by: We Rise and Shine
It’s no secret that Commercial Real Estate is an industry that is dominated by men, but Shana Schott has not allowed the statistics to intimidate her as she continues to make strides in her career as a General Manager/Property Manager for Gateway Facility. Over the past few years, Shana has executed the vision for builders and investors with the goal of developing Atlanta into a thriving and major city. Schott manages commercial properties from conception to the time they break ground and residents begin to move in. I had the opportunity to chat with Shana to find out why she chose her career path and discuss the driving force behind her success. Here’s what she had to say:
We Rise and Shine: How did you get your start in commercial real estate?
Shana: I attended Georgia State, and initially majored in real estate. Eventually, I changed my major to sociology, and minored in gender and sexuality as well as Urban Real Estate. I kept telling myself “a degree will not determine what I do.” After graduation I got into the management side of real estate, but I was looking for research positions. I landed a job as a Leasing Manager for seven months, and then I was promoted to General Manager/Property Manager. I drove by one of my old projects today, and I remember sitting out front praying over it because my nerves were bad. People were asking me so many different questions and I remember thinking “Oh my God!” When I drove by the property today I smiled and thought, “look at how things work out.
We Rise and Shine: How many people are on your staff? What are the different roles of your team members?
Shana: There are usually 7-10 people on staff, including myself. There is an Leasing Assistant Manager, and we have a full-time consultant, who is there when you walk through the door. The consultants are the eyes and ears of the community, they’re supposed to remember everybody’s name and know who goes where. We also have part-time student’s who’s schedule I’ll work around for a semester, and five part-time assistants (PAs). The PAs are full-time students who work the community as well. In addition to the students, there are three engineers who work through the property and ensure everything is working properly. Lastly, we have officers who live on the property and keep the peace around the community.
We Rise and Shine: What do you think is the most challenging part of your job?
Shana: The most challenging part of my job that I’ve discovered so far is keeping up with the demand that people have for our product. We have only been open for two months, and have already filled our office space. In terms of completing the units, leasing a property at 80% in two months is unheard of. We’re getting people in the door faster than I can get them in the system. The other challenge is training my staff on accountability and caring about each other. That’s why it works, because the energy is great; it’s not just a job.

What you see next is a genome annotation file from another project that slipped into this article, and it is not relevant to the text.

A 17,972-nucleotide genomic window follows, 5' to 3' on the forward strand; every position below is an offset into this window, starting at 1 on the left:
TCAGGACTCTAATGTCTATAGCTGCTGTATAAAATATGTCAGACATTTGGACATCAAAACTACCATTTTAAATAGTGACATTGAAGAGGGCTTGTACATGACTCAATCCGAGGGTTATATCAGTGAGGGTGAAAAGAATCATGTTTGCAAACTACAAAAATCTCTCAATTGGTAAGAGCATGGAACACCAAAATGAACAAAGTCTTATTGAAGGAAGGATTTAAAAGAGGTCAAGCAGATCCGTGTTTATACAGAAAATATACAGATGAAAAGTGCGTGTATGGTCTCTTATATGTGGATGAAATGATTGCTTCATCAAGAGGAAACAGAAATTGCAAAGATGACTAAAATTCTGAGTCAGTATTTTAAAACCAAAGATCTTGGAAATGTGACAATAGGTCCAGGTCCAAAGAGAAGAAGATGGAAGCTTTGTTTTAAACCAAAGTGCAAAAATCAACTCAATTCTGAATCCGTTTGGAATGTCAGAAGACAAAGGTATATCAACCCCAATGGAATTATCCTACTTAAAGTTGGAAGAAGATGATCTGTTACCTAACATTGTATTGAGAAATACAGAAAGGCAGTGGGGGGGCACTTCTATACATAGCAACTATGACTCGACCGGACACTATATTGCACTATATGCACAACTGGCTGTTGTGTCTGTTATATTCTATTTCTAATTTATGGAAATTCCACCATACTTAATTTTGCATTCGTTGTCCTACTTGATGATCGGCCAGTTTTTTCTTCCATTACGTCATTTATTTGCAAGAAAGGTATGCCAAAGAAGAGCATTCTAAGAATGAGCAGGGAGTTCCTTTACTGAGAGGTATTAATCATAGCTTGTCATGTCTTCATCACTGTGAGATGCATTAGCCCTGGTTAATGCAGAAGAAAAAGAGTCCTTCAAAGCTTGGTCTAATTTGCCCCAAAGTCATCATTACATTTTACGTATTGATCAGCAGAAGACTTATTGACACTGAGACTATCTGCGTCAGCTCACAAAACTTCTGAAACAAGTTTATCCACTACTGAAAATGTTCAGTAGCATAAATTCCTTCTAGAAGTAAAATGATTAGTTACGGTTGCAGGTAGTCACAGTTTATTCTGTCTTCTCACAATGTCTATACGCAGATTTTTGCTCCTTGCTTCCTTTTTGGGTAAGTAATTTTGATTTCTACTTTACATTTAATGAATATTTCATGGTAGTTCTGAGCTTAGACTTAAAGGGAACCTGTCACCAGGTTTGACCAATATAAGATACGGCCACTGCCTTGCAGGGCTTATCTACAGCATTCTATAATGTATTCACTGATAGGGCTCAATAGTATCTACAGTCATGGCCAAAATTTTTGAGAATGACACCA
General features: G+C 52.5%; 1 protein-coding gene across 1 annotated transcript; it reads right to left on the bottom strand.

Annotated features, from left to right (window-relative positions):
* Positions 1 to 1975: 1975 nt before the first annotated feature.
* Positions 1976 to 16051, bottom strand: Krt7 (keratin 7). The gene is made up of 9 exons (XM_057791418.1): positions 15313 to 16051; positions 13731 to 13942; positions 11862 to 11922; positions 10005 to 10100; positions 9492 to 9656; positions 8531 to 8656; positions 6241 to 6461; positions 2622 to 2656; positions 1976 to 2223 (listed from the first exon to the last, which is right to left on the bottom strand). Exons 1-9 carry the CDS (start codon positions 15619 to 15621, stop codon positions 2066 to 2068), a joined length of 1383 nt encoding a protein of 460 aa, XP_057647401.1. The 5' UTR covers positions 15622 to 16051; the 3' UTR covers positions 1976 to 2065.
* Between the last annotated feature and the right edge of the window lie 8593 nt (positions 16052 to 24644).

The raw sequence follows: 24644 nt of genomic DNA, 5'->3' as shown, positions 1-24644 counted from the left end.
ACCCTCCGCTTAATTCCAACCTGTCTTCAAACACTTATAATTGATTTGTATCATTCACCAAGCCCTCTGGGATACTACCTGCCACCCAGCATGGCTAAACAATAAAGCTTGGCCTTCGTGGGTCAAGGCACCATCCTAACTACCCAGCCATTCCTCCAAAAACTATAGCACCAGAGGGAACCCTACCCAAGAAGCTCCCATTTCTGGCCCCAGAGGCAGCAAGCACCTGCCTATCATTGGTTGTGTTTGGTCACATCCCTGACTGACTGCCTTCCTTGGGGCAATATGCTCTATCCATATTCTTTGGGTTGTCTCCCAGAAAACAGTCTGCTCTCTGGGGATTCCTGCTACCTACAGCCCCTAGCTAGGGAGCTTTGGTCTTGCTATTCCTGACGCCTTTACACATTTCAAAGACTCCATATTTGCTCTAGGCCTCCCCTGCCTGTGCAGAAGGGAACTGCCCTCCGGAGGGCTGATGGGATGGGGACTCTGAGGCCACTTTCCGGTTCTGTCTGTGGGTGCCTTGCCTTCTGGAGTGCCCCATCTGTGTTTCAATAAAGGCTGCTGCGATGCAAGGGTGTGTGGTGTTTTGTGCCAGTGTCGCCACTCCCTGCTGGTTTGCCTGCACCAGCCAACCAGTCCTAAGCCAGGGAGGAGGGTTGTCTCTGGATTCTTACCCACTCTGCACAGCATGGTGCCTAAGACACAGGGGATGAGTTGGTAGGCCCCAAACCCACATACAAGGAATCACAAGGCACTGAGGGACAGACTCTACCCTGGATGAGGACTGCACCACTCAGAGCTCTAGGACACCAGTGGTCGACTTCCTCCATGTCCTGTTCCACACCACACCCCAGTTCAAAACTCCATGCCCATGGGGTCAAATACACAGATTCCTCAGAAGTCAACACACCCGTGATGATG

We Rise and Shine: You mentioned that you are typically the only woman in a lot of the meetings you attend, do you ever encounter any discrimination or notice a difference in how you are treated?
Shana: The only time I feel that someone notices that I am the only woman there, is when they (male counterparts) are being nice and hold the elevator door for me, or instead of throwing the pen across the table as they do with the other gentleman, they will walk over and hand it to me. That’s the only difference, when they are being polite. I do feel that initially, they think I’m a lot younger than I am until we start working.
We Rise and Shine: What is most rewarding about your job?
Shana: The most rewarding part is doing something that I absolutely love. It is challenging at times, but I enjoy it. My heart beats fast when I’m talking about my job, I get excited! To me it’s like art, it is my way of creative expression. Secondly, I enjoy working with college students and having such a direct impact on them. I tell them that they might not remember me in 10 years or even two years, but the lesson behind this you will always remember. The students still keep in touch, I am on my fourth property and I still get calls and text messages from students I hired for my first property. Another great aspect is being able to see this beautiful piece of architecture that I helped create. Of course my kids and being able to take care of them is rewarding as well. Three years ago, you couldn’t have told me that I would be able to take my kids on family vacations and not need any help from somebody else. I’m so thankful!
We Rise and Shine: What advice would you give to someone trying to break into your industry?
Shana: In any form of real estate there are some people who are so cut throat, but in commercial real estate you have the opportunity to make a lot of money. So the biggest piece of advice I would give to anyone who is interested in my line of work is don’t do it for the money. If you do it for the money you’ll be destroyed by it; it will take over your morals and your reputation is everything. Do it because you love architecture, designing, and you absolutely love the process of creating and developing community.